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Winds of change gathering over profession, chief justice tells CBA

Thursday, August 27, 2015 @ 8:00 PM | By Cristin Schmitz


The Chief Justice of Canada has put fresh wind in the sails of lawyers pushing to lift the regulatory ban on non-lawyer ownership of law firms, say proponents of alternative business structures (ABS).

“Everywhere we’re seeing rules being liberalized — in the U.K. this is happening, in the United States in state after state, it is happening,” Chief Justice Beverley McLachlin told lawyers attending the Canadian Bar Association’s annual conference here Aug. 14. “The question is not whether the rules governing the legal profession should be liberalized, but how.”

Former CBA president Fred Headon welcomed the chief justice’s address as “a very constructive one for the legal profession, as we see how change might look from her perspective from the bench.”

Headon helmed the CBA’s Legal Futures initiative, which last year recommended law societies change their rules to permit lawyers to practice in ABS that allow law firm ownership, management and investment by people other than lawyers or other regulated legal professionals, as well as fee-sharing and multidisciplinary practice.

Headon, in-house general counsel at Air Canada in Montreal, said the remarks “should encourage us to continue the conversation in a positive way” regarding the question of “how do we protect those core values [of the profession], yet find ways to deliver legal services differently that may better meet the needs of clients.”

The law societies of Alberta and Nova Scotia are among regulators working to liberalize their rules around ABS. Momentum has stalled in Ontario since most Law Society of Upper Canada benchers pledged during a spring election to take a cautious approach, in response to lobbying by personal injury practitioners represented by the Ontario Trial Lawyers Association (OTLA).

Permitting publicly traded law firms — the form of ABS the OTLA opposes most vehemently — is off the table “for now” in Ontario, but other forms of non-lawyer ownership that could benefit the public and lawyers remain under discussion, confirmed bencher Susan McGrath, the Iroquois Falls sole practitioner who co-chairs the LSUC’s ABS working group.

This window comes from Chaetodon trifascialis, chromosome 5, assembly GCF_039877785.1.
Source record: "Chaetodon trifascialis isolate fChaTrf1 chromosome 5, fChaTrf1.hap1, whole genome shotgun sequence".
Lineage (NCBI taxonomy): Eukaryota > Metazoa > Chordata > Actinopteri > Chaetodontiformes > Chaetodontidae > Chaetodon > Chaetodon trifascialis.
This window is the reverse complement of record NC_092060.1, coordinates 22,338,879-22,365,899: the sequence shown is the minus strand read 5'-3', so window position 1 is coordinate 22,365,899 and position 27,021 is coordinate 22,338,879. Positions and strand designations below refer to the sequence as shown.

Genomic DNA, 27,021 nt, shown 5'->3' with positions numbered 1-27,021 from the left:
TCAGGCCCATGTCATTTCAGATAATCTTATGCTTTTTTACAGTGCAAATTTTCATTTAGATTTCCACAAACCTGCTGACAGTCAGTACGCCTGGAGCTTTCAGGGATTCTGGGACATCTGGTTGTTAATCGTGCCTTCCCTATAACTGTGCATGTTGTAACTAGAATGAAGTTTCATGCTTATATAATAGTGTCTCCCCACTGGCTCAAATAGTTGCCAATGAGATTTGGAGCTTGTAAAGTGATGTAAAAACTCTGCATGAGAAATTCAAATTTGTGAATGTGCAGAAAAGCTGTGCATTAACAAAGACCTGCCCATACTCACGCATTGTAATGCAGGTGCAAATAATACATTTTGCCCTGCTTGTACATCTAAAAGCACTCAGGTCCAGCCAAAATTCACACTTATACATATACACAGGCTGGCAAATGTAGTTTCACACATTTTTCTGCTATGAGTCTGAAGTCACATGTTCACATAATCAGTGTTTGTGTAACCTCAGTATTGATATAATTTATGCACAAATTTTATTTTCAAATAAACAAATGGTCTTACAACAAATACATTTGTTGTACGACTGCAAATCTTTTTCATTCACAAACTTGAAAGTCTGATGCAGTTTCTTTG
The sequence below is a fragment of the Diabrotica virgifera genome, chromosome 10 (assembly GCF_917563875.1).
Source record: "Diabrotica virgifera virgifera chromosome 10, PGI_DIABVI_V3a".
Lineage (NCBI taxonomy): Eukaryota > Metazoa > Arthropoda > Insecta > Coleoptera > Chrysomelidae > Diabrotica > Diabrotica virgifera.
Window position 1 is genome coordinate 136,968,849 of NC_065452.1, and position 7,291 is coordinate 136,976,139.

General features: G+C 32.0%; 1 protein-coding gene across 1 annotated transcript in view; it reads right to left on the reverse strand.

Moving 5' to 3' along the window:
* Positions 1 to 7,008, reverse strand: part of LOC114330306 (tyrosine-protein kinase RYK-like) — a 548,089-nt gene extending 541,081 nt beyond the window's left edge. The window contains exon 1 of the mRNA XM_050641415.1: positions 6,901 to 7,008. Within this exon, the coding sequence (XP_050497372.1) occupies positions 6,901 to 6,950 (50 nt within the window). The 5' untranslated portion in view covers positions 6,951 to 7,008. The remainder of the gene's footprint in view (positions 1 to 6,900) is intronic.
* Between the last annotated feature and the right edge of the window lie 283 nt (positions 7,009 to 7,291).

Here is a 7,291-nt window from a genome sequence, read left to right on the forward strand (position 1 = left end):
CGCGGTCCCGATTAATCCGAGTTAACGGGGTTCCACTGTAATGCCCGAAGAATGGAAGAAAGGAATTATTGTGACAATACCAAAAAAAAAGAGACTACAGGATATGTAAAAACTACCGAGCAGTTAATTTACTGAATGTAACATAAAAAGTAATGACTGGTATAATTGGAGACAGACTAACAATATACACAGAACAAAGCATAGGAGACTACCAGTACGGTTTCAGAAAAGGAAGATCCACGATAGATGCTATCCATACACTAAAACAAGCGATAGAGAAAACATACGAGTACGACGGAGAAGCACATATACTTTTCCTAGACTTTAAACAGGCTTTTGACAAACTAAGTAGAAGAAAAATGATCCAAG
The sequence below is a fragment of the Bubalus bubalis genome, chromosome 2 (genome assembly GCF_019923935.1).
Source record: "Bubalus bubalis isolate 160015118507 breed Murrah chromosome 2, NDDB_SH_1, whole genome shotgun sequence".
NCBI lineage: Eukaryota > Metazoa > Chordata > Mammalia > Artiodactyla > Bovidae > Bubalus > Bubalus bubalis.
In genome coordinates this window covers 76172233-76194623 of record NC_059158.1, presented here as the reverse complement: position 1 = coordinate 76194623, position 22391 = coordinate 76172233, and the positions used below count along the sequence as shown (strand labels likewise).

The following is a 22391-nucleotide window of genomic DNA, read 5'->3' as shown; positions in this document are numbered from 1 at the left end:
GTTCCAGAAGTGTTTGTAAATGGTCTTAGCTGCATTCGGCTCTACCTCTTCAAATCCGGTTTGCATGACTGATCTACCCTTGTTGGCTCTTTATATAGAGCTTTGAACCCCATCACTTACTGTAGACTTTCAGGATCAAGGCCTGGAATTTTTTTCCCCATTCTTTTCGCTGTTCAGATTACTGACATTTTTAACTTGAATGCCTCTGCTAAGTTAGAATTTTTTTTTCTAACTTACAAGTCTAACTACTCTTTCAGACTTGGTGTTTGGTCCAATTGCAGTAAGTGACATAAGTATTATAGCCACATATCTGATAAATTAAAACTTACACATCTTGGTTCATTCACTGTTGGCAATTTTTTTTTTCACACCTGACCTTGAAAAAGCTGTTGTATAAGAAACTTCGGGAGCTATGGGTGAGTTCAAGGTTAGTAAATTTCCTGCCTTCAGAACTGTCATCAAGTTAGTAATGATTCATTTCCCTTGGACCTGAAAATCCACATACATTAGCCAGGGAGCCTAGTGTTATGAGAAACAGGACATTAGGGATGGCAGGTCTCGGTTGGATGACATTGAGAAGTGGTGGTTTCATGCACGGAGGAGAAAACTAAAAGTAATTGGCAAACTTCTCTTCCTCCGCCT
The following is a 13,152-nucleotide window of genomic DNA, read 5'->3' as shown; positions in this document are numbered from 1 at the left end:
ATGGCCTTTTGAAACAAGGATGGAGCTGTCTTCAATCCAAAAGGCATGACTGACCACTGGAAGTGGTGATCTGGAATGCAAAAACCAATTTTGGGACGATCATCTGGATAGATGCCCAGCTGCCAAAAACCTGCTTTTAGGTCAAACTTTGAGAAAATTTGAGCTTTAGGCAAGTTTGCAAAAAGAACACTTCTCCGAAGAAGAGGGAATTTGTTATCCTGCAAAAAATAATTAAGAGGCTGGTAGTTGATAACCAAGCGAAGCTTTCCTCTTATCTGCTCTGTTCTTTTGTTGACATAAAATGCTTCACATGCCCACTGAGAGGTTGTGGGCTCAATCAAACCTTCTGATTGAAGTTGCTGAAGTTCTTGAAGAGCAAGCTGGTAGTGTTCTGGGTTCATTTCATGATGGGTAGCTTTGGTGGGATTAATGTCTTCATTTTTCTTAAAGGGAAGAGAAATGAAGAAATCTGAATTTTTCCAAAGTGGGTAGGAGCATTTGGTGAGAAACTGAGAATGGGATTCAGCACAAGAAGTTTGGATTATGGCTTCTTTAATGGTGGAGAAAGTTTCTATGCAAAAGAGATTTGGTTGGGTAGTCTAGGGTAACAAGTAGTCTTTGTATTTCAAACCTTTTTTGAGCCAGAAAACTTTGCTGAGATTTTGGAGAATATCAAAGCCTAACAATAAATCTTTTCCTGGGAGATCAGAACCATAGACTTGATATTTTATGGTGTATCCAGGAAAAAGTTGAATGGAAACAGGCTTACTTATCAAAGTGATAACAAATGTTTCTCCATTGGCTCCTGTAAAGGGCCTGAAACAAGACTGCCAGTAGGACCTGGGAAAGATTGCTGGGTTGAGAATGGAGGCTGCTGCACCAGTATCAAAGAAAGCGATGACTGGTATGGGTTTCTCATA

“We’re looking at taking appropriate steps, but not leaps,” she told The Lawyers Weekly.

The OTLA’s argument that publicly listed law firms are prone to conflicts of interest which undermine the public interest gained traction recently due to the fraud investigation into the business and accounting practices of Quindell, the leading publicly listed personal injury ABS in the U.K. Quindell’s operating assets have been purchased by Australia’s Slater and Gordon, the world’s largest publicly traded law firm.

McGrath, a former CBA and Ontario Bar Association president, emphasized that many forms of ABS short of listing law firms on stock exchanges — for example, minority ownership by non-lawyers — could “provide value to lawyers and could be of real benefit to them.”

She said the working group also appreciates that the implementation of ABS in the U.K. and Australia has resulted in a reduction in the number of law firms in some lucrative practice areas, such as personal injury.

“Consolidation is not necessarily a great benefit, and it may be a detriment, so we need to study that carefully,” she said.

The law society’s ABS working group will table a new report at an upcoming fall convocation in September or October discussing ideas for short-term regulatory reform.

“It will be more general about what direction we’re moving in and what we’re going to continue to study, as opposed to specific options,” McGrath said. She doesn’t anticipate regulatory reform before late next year or 2017, following more consultation and discussion with LSUC members.

“It’s a long-term process. It’s not something that we just want to jump into because one of the problems is: if you go too far to start with, you can’t pull back. We want to be very careful about what steps we do take.”

However, the chief justice has given the general cause of ABS a boost, McGrath said.